The Thinker

The shock

So I am sitting in a conference room in Lakewood, Colorado. My laptop is purring away and I am enmeshed in the business of making money. But since I have internet, I have GMail open in a tab in my browser window. When I checked it periodically, it was full of the usual drivel, which are mostly various political campaigns and organizations grubbing for money or asking me to sign a web petition.

This time the subject of the email nearly gave me a heart attack. In big capital letters my father was announcing he was getting married.

I have nothing against marriage, being married nearly a quarter of a century myself. What you do not expect is that your father, after fifty-five years of marriage and who will turn eighty-four this autumn would be getting remarried. While certainly not immoral or illegal, it feels deeply unnatural. It’s like snow falling in Miami. If something bizarre like this ever happens to you, you will probably react a lot like I did. You sort of sit around dazed for a while not comprehending the news and wondering if this is some sort of late April Fools joke.

Once the initial shock wore off, I found that I was overcome with a mixture of feelings. There was a vague sort of happiness for my father. After all, who doesn’t want their parent to be happy, particularly in old age? There was also a touch of concern. Just how well does he really know this woman anyhow? Then there was my selfish side manifesting itself. If he dies married to her, will she inherit everything? Would his estate eventually end up with her children and grandchildren? There was also a touch of anger: how dare this woman come between me and my father! Maybe he would be happier being married, but the chances are his marriage would perturb our close relationship. Would she control him to the point that my relationship with Dad became wholly superficial? There was also amazement: why on earth would anyone want the hassle of getting remarried at his age? Does he want to be sexually active in his eighties? I had never broached the subject, of course, but I sort of assumed at age eighty plus, even if the desire was there, the ability to perform probably wasn’t. And there was a certain amount of relief. When it is his time to leave this planet, I won’t necessarily need to be at his side for days or weeks at a time watching him slip further and further into the void. His new wife will have the bulk of the duty.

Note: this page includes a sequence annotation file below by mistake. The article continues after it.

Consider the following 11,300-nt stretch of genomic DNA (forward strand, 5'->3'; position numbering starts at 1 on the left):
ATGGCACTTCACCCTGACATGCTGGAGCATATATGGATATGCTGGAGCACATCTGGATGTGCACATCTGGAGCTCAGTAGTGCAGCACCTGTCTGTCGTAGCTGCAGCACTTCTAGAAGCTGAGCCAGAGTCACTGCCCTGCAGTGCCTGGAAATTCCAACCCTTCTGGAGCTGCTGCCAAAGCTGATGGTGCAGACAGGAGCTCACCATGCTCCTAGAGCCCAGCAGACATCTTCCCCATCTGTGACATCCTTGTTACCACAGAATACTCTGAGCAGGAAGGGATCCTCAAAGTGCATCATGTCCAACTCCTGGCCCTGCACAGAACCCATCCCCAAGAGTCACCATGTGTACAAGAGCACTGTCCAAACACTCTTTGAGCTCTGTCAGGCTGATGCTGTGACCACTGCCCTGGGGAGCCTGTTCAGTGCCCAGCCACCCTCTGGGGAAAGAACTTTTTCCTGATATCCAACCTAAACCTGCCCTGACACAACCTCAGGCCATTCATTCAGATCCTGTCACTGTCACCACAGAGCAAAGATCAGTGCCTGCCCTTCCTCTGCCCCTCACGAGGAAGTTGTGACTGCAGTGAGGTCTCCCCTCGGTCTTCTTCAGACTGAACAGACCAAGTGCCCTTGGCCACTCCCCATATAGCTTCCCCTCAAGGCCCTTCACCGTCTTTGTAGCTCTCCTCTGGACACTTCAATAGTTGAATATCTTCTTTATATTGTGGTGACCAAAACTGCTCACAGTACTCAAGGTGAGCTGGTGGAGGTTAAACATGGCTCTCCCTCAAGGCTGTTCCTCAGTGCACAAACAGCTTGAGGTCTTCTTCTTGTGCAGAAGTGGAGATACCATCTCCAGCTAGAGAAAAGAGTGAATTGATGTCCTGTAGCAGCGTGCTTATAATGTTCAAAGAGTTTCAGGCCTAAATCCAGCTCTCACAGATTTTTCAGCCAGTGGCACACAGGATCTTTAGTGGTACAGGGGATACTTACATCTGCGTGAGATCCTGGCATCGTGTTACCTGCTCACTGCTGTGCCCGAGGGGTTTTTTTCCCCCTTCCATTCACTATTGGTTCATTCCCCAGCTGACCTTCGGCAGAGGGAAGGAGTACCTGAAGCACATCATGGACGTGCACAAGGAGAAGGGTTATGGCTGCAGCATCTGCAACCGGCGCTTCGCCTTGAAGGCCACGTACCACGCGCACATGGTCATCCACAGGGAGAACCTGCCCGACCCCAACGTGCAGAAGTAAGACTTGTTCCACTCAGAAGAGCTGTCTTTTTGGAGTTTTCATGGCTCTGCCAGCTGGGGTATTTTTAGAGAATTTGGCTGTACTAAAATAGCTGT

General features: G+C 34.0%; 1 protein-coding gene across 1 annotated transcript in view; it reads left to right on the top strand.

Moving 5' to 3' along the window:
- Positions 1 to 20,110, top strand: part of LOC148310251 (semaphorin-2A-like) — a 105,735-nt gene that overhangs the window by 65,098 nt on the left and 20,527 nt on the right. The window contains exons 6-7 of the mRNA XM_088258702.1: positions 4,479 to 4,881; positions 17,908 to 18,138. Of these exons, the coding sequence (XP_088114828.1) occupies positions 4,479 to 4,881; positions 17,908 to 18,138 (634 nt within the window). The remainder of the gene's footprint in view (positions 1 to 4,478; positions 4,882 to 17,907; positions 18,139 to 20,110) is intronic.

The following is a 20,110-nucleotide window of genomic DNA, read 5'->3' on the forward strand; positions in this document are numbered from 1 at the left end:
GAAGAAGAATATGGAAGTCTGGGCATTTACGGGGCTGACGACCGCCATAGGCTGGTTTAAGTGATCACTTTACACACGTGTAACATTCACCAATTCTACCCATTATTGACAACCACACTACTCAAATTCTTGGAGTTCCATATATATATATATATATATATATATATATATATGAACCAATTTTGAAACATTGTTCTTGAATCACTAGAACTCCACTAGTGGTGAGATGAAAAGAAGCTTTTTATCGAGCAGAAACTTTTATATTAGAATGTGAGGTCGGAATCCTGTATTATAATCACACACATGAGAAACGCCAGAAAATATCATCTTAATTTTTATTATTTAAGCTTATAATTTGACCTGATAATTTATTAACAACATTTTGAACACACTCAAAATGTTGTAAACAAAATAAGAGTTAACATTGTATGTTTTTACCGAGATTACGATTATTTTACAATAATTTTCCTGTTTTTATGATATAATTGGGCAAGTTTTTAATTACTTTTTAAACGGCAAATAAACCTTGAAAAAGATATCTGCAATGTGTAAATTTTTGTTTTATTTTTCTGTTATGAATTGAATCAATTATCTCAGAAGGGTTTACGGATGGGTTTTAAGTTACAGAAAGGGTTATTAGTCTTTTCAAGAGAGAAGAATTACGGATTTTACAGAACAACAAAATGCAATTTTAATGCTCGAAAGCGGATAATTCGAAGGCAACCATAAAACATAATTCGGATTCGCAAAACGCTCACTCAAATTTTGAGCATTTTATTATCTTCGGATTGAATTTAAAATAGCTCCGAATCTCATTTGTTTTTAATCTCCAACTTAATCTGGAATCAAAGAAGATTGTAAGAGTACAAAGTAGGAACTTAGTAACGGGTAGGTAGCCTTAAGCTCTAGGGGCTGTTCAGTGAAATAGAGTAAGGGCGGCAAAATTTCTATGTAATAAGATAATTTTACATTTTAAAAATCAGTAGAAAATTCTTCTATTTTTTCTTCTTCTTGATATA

That my father wanted to get married again was not in itself a surprise. My mother was hardly resting in her urn in the cemetery five years ago before he was checking out the many available widows at his retirement community. In fact, within months of my mother’s death, he had proposed to a woman a floor below him. She liked my father, but she just wanted to be friends. So friends they were. Yet I suspect that much of my Dad’s interest in her was the wan hope that friendship might eventually yield love. Of course, it never did.

Years passed and he finally figured out that he was wasting time. Otherwise, he seemed very happy. Unlike me, he is naturally affable and sociable. In a retirement community of thousands, it seemed he knew everyone’s name. So I wasn’t too surprised when he started dating Marie. Maybe I should have put two and two together when over the winter he took her to California to meet his sister, but I didn’t. I finally met her a few weeks ago, but I assumed she was just a girlfriend, some arm candy. She seemed nice enough, but I hardly had a chance to form more than a superficial impression of her. And now my Dad and this Marie woman are going to get married! They are scouting for a new apartment in their retirement community. I am warned there will soon be furniture to excess. Maybe this is as close as I will get to my share of his inheritance.